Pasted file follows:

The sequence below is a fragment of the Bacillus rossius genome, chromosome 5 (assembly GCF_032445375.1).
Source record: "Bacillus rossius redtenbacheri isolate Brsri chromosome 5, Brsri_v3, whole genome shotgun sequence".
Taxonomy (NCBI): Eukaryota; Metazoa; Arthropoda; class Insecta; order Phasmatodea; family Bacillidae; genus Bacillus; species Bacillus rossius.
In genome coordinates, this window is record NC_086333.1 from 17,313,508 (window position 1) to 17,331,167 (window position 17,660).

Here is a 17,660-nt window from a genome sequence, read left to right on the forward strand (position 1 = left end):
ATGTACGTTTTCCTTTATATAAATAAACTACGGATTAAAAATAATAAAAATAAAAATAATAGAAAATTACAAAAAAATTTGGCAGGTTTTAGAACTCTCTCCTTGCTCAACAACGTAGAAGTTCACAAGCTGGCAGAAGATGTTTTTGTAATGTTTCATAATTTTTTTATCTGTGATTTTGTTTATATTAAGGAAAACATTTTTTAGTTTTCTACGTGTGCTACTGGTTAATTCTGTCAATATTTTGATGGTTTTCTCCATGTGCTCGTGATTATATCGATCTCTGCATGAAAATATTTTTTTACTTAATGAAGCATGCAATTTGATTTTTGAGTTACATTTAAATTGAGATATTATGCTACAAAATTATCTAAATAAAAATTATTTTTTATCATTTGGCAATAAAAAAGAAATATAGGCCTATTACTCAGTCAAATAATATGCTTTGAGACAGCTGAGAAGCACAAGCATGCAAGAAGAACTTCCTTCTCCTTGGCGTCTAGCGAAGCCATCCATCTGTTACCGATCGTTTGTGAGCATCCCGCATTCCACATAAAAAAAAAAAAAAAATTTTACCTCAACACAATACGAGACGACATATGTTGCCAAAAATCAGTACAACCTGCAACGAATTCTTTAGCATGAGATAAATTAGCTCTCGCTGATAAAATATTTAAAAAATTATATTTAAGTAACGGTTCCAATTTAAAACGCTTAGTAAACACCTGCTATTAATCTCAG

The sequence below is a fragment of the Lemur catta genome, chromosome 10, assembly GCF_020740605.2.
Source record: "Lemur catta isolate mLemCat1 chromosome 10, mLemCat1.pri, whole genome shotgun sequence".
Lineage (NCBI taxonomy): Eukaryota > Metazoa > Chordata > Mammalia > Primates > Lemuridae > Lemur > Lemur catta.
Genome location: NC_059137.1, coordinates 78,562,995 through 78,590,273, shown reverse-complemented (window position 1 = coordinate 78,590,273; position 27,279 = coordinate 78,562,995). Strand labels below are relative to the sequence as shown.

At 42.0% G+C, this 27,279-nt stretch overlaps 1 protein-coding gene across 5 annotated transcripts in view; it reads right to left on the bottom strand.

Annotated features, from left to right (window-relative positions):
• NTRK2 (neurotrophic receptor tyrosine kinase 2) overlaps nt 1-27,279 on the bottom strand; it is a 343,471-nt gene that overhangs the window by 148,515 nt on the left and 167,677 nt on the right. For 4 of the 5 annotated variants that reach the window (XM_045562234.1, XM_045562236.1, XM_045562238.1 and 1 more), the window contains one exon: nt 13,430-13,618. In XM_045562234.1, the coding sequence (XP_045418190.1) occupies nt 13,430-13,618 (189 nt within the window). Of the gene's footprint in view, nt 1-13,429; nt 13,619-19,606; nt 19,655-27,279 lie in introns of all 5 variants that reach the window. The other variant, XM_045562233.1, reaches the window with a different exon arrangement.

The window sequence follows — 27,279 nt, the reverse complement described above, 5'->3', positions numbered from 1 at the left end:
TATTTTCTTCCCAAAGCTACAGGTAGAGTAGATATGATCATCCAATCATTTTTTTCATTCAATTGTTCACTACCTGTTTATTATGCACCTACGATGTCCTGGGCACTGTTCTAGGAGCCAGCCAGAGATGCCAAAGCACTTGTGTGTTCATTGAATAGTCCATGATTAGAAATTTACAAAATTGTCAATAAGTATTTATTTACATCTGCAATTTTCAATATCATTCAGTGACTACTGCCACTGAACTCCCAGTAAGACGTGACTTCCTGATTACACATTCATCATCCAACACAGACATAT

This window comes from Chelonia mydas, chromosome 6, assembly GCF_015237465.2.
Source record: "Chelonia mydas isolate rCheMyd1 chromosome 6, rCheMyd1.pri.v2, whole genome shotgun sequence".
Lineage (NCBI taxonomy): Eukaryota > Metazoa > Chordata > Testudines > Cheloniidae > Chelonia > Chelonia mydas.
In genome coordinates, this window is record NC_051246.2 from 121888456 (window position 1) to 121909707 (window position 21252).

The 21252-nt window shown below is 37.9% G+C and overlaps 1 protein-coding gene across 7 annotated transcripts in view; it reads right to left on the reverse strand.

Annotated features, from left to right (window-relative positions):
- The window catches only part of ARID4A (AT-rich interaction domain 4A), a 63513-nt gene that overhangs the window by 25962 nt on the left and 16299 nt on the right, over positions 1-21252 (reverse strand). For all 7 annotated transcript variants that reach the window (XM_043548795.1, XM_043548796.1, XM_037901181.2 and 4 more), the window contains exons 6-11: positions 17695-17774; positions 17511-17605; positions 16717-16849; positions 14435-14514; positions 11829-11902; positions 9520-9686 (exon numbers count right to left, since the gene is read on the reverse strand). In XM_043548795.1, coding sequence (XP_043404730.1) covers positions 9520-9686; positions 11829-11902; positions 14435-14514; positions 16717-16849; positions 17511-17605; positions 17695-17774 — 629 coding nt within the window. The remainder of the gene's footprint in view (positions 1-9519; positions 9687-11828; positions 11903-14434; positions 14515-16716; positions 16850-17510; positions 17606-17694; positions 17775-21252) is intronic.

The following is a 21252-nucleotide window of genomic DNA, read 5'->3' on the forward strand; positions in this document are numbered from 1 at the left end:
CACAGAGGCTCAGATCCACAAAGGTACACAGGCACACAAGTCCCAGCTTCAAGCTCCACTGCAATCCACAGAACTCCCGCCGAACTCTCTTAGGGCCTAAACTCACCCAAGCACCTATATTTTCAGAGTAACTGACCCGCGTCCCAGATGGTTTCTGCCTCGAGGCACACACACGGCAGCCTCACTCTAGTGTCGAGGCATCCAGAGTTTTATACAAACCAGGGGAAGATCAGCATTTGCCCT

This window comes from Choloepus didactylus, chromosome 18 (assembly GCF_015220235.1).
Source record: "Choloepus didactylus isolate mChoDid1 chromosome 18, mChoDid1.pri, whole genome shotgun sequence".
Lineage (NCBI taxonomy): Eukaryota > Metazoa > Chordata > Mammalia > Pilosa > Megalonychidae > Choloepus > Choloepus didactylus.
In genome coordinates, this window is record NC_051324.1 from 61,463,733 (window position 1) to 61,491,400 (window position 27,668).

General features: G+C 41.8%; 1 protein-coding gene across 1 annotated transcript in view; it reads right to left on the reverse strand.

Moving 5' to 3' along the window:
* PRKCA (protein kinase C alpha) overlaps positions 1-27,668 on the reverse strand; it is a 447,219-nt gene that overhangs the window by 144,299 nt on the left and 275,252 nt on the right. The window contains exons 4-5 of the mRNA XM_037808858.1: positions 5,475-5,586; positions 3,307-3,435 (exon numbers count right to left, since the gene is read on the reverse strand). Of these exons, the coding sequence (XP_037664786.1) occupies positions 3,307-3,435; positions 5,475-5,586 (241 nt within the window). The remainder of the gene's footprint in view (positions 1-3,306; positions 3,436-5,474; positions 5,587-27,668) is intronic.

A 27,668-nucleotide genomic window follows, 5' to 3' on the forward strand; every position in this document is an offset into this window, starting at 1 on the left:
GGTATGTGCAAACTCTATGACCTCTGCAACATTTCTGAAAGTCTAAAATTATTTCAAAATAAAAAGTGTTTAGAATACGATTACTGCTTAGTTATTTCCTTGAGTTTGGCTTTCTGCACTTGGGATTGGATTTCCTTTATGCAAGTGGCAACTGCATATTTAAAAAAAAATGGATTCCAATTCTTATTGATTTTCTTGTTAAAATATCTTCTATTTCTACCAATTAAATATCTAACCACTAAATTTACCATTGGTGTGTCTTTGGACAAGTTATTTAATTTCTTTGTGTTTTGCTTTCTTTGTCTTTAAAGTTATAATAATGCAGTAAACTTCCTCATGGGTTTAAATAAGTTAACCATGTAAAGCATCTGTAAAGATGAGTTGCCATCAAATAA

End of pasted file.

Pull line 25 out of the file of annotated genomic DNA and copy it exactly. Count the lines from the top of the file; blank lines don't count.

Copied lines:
This window comes from Choloepus didactylus, chromosome 18 (assembly GCF_015220235.1).